DTC Era   /   January 24, 2020

Why DTC marketing is no longer about accessible price points

This story has been updated. Please see below.

In its early days, being direct-to-consumer meant lower prices. Because there was no middleman, so the theory went, companies were offering better quality goods at more competitive prices. But as the industry
matures, there has been a shift away from branding DTC products as the most affordable alternative to traditional retail shopping for personal products. 

The strategy to offer “no markups” was integral for the success of Warby Parker and Everlane, among others when they launched a decade ago. However, that’s no longer the case, as evident from a new crop of luxury DTC brands that are looking to duplicate the model’s biggest success stories, in diamonds, luxury fashion and more.

Now, as they grow up, startups are pulling away from advertising themselves as the best deal out there. This is due to several factors, such as rising costs due to more competition, along with the growing need to add brick and mortar channels, in recent years.

Take for example ASYSTEM, a new men’s health and grooming startup that offers skincare and supplements,  which has chosen to position itself as a premium brand on par with department store offerings. The company launched this month with multiple monthly subscription options, ranging from the $45 for skincare products to $99 for a collection of skincare and health supplements.

“We believe that the customer always has, and always will, be willing to pay for quality. Any successful brand which lasts the course has managed to create a margin profile which works for their unique product, sales and distribution strategy,” said co-founder Oli Walsh. “Our goal was to create the most effective, easy-to-use products in the market.” 

This also leads to costs such as sourcing quality ingredients in the right quantities, which is critical to developing ASYSTEM’s products, said Walsh. While the price points are a lot steeper than other men’s monthly skincare kits, such as Birchbox, Walsh says they’re more “comparable to ‘luxury’ products which currently retail for far higher amounts.” 

For direct to consumer companies looking to disrupt luxury products, there is also a need to differentiate themselves from lower priced competitors, said Joe McCambley, chief marketing officer at mattress maker Saatva. “While we do promise ‘affordable luxury,’ we’ve always set a higher price point than most bed-in-a-box brands,” McCambley said.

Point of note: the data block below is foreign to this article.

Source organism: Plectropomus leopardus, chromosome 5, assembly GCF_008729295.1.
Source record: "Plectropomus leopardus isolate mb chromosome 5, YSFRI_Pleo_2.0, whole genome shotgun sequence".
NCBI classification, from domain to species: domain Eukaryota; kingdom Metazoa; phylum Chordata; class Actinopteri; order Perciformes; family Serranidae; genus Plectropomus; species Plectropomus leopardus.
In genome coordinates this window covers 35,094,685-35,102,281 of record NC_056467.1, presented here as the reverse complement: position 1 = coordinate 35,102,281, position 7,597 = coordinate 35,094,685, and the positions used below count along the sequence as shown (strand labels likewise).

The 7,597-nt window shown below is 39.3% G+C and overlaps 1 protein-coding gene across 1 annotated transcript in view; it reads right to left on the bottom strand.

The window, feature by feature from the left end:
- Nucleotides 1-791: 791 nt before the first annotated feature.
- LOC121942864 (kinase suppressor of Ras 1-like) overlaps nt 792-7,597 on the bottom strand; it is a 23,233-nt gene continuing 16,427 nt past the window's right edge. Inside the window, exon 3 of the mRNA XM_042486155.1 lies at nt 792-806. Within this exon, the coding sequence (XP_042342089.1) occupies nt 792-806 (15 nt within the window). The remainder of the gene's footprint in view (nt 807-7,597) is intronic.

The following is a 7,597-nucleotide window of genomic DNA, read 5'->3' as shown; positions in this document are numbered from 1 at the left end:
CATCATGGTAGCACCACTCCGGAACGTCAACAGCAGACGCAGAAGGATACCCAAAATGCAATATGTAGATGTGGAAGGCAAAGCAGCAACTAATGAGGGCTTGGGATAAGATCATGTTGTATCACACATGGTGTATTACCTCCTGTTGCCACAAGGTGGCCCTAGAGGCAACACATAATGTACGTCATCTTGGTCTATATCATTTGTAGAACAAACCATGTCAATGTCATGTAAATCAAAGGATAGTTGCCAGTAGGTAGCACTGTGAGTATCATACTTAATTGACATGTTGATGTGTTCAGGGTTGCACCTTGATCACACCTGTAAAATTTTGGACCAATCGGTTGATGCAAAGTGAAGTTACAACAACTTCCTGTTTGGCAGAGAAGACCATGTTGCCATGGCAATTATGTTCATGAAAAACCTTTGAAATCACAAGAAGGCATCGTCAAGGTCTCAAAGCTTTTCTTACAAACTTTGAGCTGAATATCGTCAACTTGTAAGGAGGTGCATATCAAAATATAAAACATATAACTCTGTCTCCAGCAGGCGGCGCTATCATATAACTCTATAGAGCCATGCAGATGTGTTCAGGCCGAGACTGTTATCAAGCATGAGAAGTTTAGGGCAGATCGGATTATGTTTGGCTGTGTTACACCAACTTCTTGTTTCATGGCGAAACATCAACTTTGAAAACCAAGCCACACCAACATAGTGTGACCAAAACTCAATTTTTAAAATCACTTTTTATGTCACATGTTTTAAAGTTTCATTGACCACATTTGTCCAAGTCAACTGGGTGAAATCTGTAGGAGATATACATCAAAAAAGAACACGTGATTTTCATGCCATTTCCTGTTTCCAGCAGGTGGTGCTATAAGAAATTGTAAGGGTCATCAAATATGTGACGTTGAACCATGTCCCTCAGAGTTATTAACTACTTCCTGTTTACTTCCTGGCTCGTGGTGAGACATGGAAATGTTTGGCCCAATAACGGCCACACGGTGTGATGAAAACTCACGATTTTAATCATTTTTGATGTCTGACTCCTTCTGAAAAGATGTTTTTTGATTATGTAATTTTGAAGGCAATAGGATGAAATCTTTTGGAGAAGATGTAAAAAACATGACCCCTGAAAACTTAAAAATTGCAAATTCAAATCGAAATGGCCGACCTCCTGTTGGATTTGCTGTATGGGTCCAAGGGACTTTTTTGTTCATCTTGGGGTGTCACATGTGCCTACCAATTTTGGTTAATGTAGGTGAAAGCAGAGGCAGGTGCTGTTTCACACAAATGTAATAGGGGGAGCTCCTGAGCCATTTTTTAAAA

McCambley also said that one of Saatva’s biggest worries in offering a $1,099 mattress option is the confusion it results in for consumers, who tend to lump it with the countless cheaper bed in a box brands out there. “Everyone is selling the same thing, so making sure we’re explaining to consumers that what they’re getting is of high quality and on par with options costing thousands more is important.” McCambley likened Saatva to luxury mattress maker Stearns and Foster, whose mattresses go for about $2,000 on average, as opposed to Casper’s basic models.

With people now more accustomed to shopping via the direct to consumer route, there is room to tout other benefits besides accessible price points, said Larry Cheng, managing partner and co-founder of Volition Capital, whose portfolio includes DTC startups Bombfell, Arteza and Burst. 

“The most broadly compelling value proposition to consumers is to get the same product at a lower price with greater convenience. For that reason, many of the early DTC brands focused on providing that value to consumers,” said Cheng. “However, price and convenience are not the only value propositions that consumers care about. Consumers also care about quality, service, merchandising, brand discovery, personalization and other attributes that can also drive purchase behavior.”

Cheng also said that DTC brands focusing on these points of value reflects the maturing of the channel, which now includes diverse offerings much like those shoppers can find in traditional retail environments.

“For emerging brands to succeed, they have to embrace an omnichannel distribution approach to achieve scale,” said Cheng. “The online pure-play DTC brand is a fine starting point model but scale requires diversification and omnichannel expertise.”

To fix a transcription error, Joe McCambley of Saatva’s quote was updated to clarify why the company set a higher price point than competitors.

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